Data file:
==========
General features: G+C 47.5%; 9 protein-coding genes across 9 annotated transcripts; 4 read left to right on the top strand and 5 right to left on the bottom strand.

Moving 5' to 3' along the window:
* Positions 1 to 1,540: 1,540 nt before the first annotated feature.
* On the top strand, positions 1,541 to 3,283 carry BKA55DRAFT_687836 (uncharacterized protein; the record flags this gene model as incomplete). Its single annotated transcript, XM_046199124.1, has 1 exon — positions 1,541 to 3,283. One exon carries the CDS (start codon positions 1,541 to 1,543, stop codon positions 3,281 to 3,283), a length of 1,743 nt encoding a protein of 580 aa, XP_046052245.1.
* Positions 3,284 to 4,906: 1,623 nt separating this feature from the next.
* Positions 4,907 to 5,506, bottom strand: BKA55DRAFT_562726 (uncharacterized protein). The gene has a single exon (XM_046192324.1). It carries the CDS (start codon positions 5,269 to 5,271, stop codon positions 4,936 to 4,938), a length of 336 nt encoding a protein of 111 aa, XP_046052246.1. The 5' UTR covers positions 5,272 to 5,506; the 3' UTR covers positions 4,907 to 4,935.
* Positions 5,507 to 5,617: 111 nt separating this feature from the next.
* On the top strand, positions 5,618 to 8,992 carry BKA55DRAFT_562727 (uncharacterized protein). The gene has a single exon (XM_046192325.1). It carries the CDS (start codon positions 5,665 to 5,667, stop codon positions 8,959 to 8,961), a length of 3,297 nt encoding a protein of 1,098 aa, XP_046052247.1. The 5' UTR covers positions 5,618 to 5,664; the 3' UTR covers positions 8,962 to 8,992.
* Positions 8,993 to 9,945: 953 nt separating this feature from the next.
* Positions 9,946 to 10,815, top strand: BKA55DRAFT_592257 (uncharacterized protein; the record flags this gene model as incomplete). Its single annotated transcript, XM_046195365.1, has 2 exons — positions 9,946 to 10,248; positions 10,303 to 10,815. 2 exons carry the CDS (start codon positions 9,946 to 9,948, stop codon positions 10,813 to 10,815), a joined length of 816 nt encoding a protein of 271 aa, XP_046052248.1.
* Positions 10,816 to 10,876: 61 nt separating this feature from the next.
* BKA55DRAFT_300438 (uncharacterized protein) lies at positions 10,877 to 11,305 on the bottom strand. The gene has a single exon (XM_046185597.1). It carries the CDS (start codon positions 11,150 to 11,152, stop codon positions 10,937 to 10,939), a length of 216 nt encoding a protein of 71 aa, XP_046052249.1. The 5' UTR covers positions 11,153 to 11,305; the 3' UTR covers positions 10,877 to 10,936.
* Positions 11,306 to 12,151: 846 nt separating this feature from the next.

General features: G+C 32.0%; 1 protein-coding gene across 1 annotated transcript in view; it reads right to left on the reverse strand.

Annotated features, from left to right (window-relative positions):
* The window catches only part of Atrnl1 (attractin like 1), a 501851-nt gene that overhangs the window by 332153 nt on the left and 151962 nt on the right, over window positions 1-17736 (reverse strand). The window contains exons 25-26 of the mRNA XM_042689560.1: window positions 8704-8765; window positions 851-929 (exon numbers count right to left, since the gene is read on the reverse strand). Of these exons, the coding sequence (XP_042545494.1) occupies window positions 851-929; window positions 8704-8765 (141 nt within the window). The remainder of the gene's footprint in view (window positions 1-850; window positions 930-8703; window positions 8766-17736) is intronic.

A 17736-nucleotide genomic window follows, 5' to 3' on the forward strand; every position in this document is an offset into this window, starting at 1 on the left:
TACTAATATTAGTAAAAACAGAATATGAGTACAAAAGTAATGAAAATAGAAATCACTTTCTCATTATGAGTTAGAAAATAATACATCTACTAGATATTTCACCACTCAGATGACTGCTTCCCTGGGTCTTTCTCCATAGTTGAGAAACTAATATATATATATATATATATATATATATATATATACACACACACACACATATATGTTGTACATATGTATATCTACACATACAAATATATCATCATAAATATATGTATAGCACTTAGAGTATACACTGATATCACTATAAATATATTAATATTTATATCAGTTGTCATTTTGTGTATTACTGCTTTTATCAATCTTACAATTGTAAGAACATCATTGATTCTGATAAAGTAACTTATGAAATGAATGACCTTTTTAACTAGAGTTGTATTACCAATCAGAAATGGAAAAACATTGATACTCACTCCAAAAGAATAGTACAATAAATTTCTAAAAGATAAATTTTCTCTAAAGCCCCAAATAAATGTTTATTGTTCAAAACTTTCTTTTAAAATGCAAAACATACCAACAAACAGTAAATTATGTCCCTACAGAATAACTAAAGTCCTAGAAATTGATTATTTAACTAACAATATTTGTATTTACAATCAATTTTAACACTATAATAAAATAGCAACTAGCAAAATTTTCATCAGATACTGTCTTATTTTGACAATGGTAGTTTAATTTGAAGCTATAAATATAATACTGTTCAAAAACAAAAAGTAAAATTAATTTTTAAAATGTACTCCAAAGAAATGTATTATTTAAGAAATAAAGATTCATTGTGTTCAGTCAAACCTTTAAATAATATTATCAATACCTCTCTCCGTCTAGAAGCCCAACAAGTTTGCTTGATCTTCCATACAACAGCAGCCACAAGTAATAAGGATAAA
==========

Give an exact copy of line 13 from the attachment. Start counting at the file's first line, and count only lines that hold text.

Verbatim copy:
* Positions 11,306 to 12,151: 846 nt separating this feature from the next.